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It is a common perception that trusts are only for the very wealthy, but they have purposes in the focused area of investments and investment planning too.
Though trusts have their negatives, one of their biggest advantages, says Ian de Lange of Seed Investment Consultants, is to peg the value of an estate for purposes of estate duty.
"The basic premise is that once one divests oneself of an asset, whether by selling or by donating to a trust, then that asset is no longer his," De Lange says.
Property owners can benefit because by just placing a property into a trust, they can protect this valuable asset and the future income of their family.
Ian McDonald, national manager of financial planning at Ooba (formerly MortgageSA), says while giving up ownership of your property may appear scary, a trust ensures that a property is well out of the clutches of creditors because it is the only entity that benefits from total asset protection.
"The owner can still enjoy the benefits of the property, such as rental income or as a residential home, but without the risk."
McDonald says another big benefit is that the property no longer falls into your personal estate and is not subject to inheritance tax.
"Ownership and benefits are passed onto your family quickly and without complex tax issues."
In South Africa, minors are not allowed to inherit any assets so a trust protects your children.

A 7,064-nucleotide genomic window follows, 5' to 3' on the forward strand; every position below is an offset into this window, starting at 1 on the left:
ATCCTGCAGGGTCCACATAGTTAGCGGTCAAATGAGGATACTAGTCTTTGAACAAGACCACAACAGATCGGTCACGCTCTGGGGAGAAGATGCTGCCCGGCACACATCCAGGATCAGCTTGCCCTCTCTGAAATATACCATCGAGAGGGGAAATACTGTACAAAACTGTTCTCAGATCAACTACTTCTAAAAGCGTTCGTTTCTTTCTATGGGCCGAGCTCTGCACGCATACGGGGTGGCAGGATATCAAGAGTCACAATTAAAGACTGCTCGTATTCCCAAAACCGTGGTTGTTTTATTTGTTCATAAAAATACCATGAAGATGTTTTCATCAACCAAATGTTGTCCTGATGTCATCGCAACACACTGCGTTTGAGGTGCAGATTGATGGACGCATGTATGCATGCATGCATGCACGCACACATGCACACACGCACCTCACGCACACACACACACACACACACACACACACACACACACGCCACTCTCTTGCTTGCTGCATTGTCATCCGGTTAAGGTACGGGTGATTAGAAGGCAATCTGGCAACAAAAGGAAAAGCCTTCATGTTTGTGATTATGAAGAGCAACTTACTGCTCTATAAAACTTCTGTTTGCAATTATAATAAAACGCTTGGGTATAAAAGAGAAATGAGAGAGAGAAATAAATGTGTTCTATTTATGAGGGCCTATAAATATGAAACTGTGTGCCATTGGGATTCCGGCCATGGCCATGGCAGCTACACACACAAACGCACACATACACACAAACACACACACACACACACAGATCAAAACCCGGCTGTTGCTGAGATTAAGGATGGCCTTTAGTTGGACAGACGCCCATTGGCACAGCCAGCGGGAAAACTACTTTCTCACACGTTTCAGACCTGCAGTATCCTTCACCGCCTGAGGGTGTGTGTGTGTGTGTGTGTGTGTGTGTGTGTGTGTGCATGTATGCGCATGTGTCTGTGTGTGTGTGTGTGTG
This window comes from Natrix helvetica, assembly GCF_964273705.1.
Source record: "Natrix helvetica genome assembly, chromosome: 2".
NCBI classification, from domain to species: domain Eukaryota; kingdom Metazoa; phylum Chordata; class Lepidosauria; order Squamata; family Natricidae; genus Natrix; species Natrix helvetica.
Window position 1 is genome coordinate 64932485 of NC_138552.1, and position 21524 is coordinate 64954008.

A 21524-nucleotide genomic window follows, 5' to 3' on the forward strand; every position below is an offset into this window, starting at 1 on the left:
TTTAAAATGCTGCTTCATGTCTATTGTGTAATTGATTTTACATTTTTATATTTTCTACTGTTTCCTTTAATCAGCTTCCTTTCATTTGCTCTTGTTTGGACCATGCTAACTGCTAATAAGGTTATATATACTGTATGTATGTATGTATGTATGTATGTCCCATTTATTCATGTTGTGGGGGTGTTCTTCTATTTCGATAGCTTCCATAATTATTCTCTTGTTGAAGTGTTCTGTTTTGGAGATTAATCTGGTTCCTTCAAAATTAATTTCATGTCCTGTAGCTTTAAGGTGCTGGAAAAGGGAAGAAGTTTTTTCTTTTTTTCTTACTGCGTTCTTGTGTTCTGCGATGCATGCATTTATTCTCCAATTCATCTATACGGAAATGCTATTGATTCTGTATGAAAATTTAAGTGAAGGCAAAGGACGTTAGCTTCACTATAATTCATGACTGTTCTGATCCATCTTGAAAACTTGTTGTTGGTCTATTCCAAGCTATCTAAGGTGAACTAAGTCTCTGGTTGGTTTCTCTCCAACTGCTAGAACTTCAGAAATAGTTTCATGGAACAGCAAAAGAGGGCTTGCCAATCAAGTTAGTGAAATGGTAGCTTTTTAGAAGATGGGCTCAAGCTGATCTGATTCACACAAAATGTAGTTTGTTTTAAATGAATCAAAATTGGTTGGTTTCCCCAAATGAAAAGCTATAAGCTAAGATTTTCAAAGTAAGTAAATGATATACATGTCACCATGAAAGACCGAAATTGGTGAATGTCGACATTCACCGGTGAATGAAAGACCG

Trustees will administer the assets until beneficiaries reach a certain age. In South Africa this is usually 25 years old.
It also does away with the need for an estate executor, who is entitled to a maximum of 3,7percent of the estate's value.
An executor is responsible for winding up the administration of a decreased's estate, taking control of assets, settling liabilities and distributing the net assets in terms of the will.
But trusts are not without complications. Potential problems with trustees and high tax rates need to be carefully considered.
McDonald says to be aware that you are transferring the control of the property out of your direct control.
"A typical problem is when the relationship between a founder and a trustee goes sour. It can happen during divorce or other family disputes."
He says such disputes can result in beneficiaries not having access to the income or benefits.
"The founder needs to carefully choose trustees and weigh up the chances of any disputes against the other benefits of the trust and consider carefully whether a trust is the best vehicle," he says.
"Another potential disincentive is that the transfer duty when a trust acquires an immovable property is higher than an individual's, at a rate of 10 percent."
Since 1991 trusts are subject to tax. Income not distributed to beneficiaries is taxed at a flat rate of 40percent.
Trusts also attract the highest capital gains tax, says McDonald. Fifty percent of all profits on the sale of trust assets are included in a trust's taxable income and taxed at a rate of 40percent.
This results in a net capital gains tax cost of 20percent of the capital gain.